Egberto Gismonti / Anouar Brahem

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Egberto Gismonti (guitar & piano) & Alexandre Gismonti (guitar)

Anouar Brahem (oud), François Couturier (piano) & Jean-Louis Matinier (accordion)


Reviewed by: Rob Witts

Reviewed: 1 July, 2005
Venue: Barbican Hall, London

The Brazilian composer and multi-instrumentalist Egberto Gismonti would be more famous if he were easier to pigeon-hole. Despite his early studies with Nadia Boulanger and Jean Barraqué, his music is too deeply rooted in the styles of his homeland for him to belong to the insular classical contemporary world; despite its soulful rhythms, it is not danceable enough for the world music scene; and despite high-profile collaborations with the likes of Charlie Haden and Jan Garbarek, it is not really jazz either. Fortunately, his records have been released on the ECM label for almost thirty years now, revealing his brilliance to a select but enthusiastic audience; his rare London appearances have an air of occasion.

With his long grey ponytail protruding from a white bandana, Gismonti took the stage with his 10-string guitar, joined by his son Alexandre on a conventional acoustic model for a set of several duets. Their mercurial interplay seemed to take traditional rhythms and modes as a starting point, but create from them a more formally adventurous music; in a remarkable display of musical telepathy, the two performers negotiated sudden rhythmic switchbacks and contrasts of tone in amazing unison. Gismonti drew an uncanny range of colours from his instrument, weird swaying harmonics and silvery chords alternating with guttural bass lines; he made the guitar sound as if there were an orchestra hidden in its wooden confines. A moving solo by Alexandre showed him to be no slouch either.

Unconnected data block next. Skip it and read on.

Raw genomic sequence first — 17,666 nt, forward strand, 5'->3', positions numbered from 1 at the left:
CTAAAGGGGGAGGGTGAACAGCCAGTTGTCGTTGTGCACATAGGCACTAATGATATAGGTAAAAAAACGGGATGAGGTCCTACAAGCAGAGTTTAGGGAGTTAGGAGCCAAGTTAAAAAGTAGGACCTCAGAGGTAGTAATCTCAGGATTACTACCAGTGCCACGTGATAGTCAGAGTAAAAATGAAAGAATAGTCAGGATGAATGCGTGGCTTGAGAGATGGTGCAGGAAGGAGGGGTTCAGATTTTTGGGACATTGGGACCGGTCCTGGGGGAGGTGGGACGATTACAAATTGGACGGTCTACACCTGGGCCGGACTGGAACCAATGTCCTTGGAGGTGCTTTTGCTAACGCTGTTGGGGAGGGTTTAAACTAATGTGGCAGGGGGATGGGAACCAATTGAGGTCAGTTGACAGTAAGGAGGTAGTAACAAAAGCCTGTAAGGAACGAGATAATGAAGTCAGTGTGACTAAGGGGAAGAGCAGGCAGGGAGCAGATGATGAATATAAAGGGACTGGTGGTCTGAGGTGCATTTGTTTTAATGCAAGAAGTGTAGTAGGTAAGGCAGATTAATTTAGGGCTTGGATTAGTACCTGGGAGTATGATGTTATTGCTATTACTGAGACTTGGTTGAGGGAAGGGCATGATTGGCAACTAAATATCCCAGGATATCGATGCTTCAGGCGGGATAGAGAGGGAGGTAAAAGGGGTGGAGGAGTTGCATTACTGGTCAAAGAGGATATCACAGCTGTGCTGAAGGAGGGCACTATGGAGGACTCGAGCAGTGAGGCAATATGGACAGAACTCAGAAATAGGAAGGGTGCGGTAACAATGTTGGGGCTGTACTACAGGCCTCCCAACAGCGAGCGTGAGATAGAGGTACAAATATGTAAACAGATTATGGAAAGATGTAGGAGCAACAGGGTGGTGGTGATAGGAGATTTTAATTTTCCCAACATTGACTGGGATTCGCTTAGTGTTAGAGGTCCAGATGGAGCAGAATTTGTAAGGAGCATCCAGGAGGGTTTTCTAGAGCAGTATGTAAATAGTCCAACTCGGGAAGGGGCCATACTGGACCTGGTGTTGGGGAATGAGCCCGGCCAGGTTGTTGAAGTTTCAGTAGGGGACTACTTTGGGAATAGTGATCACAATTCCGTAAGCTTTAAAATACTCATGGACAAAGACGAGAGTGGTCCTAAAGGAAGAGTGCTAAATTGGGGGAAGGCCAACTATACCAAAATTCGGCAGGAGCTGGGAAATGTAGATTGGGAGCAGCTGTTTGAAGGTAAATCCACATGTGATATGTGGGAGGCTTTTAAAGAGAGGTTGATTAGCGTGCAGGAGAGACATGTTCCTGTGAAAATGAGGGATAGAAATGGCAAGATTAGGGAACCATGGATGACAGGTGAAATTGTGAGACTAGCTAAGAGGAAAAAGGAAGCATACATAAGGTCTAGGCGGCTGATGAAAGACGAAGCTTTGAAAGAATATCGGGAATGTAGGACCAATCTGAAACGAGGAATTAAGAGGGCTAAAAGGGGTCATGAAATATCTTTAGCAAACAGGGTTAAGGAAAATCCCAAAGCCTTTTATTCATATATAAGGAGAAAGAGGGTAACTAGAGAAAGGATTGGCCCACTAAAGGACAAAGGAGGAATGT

The polyphonic virtues of Gismonti’s guitar technique derive from his earlier training as a pianist, and he performed several pieces at the keyboard. While it was impossible to tell how much of this music was improvised, his playing had a directness that carried the audience by virtuosic force of character. Melodies were borne aloft on rolling ostinati, and a folkish refrain was subjected to rhythmic games before reaching a bell-like apotheosis. This was glorious, life-affirming playing by an iconoclastic master.

Charlie Haden was scheduled to play the other half of the concert; in his absence, we heard the oud-player Anouar Brahem in the Gallic trio setting of his recent album “Le Pas Du Chat Noir” (once again on ECM). This was a pity, as Haden would have matched Gismonti’s fiery eloquence; as it was, Brahem’s soft-hued music seemed insubstantial by comparison, its melodic simplicity and air of all-purpose melancholy steering perilously close to Amèlie-style kitsch at times. It was redeemed by the tang of Brahem’s lute, though there was not enough space for him to exhibit the brilliance of which he is capable. Instead, the show was comprehensively stolen by accordionist Jean-Louis Matinier, whose absurdly agile solo left the audience gasping for breath.



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